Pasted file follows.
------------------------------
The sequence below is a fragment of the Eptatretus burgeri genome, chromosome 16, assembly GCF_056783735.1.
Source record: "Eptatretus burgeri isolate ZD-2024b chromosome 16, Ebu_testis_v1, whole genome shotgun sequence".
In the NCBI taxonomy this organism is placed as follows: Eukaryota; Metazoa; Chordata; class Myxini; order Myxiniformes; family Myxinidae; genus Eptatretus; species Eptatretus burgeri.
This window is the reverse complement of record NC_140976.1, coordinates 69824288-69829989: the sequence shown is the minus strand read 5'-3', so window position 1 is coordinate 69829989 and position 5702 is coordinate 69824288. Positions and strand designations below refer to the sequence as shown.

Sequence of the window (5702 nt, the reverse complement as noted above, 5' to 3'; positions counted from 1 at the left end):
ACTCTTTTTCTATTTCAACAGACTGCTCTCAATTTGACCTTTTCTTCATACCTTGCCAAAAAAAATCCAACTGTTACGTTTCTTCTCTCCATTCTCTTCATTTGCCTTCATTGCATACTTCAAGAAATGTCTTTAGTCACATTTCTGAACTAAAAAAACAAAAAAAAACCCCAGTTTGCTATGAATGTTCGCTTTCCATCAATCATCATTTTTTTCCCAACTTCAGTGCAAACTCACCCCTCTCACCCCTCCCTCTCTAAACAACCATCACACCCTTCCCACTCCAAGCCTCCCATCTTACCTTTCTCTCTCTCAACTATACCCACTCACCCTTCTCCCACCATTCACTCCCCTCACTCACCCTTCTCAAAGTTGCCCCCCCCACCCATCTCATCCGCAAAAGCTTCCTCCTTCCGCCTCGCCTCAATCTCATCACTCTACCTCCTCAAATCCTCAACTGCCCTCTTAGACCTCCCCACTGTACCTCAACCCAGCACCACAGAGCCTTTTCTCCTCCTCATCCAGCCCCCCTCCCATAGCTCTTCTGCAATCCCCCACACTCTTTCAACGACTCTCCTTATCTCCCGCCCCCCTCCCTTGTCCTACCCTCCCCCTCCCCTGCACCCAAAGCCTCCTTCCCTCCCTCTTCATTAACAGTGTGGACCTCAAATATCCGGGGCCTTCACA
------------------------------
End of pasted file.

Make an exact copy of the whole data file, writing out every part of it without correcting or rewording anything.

The sequence below is a fragment of the Eptatretus burgeri genome, chromosome 16, assembly GCF_056783735.1.
Source record: "Eptatretus burgeri isolate ZD-2024b chromosome 16, Ebu_testis_v1, whole genome shotgun sequence".
In the NCBI taxonomy this organism is placed as follows: Eukaryota; Metazoa; Chordata; class Myxini; order Myxiniformes; family Myxinidae; genus Eptatretus; species Eptatretus burgeri.
This window is the reverse complement of record NC_140976.1, coordinates 69824288-69829989: the sequence shown is the minus strand read 5'-3', so window position 1 is coordinate 69829989 and position 5702 is coordinate 69824288. Positions and strand designations below refer to the sequence as shown.

Sequence of the window (5702 nt, the reverse complement as noted above, 5' to 3'; positions counted from 1 at the left end):
ACTCTTTTTCTATTTCAACAGACTGCTCTCAATTTGACCTTTTCTTCATACCTTGCCAAAAAAAATCCAACTGTTACGTTTCTTCTCTCCATTCTCTTCATTTGCCTTCATTGCATACTTCAAGAAATGTCTTTAGTCACATTTCTGAACTAAAAAAACAAAAAAAAACCCCAGTTTGCTATGAATGTTCGCTTTCCATCAATCATCATTTTTTTCCCAACTTCAGTGCAAACTCACCCCTCTCACCCCTCCCTCTCTAAACAACCATCACACCCTTCCCACTCCAAGCCTCCCATCTTACCTTTCTCTCTCTCAACTATACCCACTCACCCTTCTCCCACCATTCACTCCCCTCACTCACCCTTCTCAAAGTTGCCCCCCCCACCCATCTCATCCGCAAAAGCTTCCTCCTTCCGCCTCGCCTCAATCTCATCACTCTACCTCCTCAAATCCTCAACTGCCCTCTTAGACCTCCCCACTGTACCTCAACCCAGCACCACAGAGCCTTTTCTCCTCCTCATCCAGCCCCCCTCCCATAGCTCTTCTGCAATCCCCCACACTCTTTCAACGACTCTCCTTATCTCCCGCCCCCCTCCCTTGTCCTACCCTCCCCCTCCCCTGCACCCAAAGCCTCCTTCCCTCCCTCTTCATTAACAGTGTGGACCTCAAATATCCGGGGCCTTCACA